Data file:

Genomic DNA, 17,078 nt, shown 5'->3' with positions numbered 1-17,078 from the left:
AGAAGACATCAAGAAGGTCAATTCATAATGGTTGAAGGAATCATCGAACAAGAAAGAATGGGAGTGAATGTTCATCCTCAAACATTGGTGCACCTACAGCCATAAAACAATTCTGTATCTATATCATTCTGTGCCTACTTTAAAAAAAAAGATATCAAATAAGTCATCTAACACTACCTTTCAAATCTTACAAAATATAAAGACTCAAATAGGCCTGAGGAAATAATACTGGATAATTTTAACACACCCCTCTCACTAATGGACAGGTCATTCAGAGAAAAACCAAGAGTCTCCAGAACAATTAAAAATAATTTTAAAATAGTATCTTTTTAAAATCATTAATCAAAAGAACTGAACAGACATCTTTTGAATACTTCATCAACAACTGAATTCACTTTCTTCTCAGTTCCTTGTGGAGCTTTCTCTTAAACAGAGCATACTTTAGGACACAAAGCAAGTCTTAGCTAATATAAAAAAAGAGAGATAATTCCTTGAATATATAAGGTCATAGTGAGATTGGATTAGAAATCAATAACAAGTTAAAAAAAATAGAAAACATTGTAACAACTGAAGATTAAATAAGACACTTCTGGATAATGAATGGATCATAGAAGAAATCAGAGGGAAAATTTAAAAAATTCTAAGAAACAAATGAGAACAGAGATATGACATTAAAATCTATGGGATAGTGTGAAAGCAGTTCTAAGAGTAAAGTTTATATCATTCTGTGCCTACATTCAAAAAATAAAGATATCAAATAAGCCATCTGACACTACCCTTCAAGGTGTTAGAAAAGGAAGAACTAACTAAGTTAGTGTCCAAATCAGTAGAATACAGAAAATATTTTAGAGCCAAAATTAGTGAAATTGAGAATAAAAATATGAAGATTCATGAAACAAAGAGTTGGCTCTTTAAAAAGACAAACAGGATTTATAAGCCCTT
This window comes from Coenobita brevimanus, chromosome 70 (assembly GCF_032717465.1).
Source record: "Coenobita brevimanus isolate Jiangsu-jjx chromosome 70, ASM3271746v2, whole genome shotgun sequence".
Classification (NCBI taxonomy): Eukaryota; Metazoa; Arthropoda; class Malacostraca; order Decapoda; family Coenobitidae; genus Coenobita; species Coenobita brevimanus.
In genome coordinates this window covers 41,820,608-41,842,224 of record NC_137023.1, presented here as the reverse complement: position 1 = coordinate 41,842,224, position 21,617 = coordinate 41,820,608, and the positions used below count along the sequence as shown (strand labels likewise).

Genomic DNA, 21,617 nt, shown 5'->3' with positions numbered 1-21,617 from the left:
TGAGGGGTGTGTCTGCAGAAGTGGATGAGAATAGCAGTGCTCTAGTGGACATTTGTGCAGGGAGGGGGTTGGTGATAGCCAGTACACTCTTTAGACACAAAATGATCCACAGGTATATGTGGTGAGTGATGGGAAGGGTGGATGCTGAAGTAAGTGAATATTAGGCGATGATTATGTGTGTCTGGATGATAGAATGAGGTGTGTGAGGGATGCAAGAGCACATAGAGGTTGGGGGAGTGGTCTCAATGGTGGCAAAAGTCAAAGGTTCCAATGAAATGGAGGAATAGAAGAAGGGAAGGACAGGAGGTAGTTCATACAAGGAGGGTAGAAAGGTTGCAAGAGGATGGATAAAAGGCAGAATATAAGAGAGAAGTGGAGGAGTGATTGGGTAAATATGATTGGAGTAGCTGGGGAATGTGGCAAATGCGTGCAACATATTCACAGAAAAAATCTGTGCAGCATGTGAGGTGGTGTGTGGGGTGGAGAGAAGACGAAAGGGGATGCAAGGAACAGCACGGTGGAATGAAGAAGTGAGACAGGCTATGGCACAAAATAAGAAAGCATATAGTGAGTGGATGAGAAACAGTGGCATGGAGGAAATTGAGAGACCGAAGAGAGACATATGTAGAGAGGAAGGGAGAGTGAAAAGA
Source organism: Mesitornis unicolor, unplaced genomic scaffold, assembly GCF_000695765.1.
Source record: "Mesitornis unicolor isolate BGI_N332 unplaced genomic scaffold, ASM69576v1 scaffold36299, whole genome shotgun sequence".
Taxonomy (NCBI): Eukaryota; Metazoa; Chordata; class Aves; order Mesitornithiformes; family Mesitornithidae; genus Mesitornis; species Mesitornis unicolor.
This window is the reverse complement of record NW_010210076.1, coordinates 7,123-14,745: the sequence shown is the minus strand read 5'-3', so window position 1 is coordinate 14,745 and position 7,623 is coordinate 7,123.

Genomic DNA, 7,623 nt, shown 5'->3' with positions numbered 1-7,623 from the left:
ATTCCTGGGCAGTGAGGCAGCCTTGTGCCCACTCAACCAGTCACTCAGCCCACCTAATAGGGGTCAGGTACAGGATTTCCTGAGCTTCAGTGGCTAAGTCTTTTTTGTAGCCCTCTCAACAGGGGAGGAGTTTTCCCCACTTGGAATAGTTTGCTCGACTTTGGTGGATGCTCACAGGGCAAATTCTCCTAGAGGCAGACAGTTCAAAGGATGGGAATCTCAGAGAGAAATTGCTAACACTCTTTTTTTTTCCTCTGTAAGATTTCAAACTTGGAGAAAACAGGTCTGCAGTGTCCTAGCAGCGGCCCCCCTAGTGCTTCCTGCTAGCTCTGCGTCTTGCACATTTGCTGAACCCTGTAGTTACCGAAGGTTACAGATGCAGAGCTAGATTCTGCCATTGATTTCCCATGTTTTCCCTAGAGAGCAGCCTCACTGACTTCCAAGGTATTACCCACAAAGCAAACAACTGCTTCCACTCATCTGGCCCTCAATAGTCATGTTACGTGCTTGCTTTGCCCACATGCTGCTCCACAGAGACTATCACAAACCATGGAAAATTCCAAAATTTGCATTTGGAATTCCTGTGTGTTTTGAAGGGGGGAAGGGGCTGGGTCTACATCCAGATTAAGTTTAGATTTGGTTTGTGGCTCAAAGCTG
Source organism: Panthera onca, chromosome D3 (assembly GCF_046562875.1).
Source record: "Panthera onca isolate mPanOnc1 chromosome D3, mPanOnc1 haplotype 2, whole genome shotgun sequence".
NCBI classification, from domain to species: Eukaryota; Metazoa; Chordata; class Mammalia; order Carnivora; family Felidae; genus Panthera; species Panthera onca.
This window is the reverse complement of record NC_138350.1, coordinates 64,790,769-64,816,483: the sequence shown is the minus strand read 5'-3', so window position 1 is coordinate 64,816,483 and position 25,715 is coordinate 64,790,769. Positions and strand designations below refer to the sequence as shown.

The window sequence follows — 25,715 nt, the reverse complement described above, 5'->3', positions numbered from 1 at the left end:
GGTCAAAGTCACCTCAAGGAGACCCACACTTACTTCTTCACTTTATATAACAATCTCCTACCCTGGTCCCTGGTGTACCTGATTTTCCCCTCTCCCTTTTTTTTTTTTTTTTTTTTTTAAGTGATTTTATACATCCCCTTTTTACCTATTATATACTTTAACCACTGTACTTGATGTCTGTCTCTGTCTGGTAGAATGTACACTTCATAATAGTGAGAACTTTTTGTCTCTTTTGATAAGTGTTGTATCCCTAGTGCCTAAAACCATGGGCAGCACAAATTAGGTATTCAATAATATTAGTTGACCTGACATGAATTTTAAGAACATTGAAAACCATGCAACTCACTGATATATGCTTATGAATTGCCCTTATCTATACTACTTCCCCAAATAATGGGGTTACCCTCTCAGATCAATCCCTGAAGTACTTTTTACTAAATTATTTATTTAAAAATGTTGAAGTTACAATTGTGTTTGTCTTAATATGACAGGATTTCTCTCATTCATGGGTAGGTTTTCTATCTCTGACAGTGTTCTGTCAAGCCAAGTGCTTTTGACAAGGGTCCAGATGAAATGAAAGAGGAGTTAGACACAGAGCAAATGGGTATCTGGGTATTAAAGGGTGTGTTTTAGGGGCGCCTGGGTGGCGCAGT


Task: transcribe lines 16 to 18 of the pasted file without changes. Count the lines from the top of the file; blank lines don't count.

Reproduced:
Source record: "Panthera onca isolate mPanOnc1 chromosome D3, mPanOnc1 haplotype 2, whole genome shotgun sequence".
NCBI classification, from domain to species: Eukaryota; Metazoa; Chordata; class Mammalia; order Carnivora; family Felidae; genus Panthera; species Panthera onca.
This window is the reverse complement of record NC_138350.1, coordinates 64,790,769-64,816,483: the sequence shown is the minus strand read 5'-3', so window position 1 is coordinate 64,816,483 and position 25,715 is coordinate 64,790,769. Positions and strand designations below refer to the sequence as shown.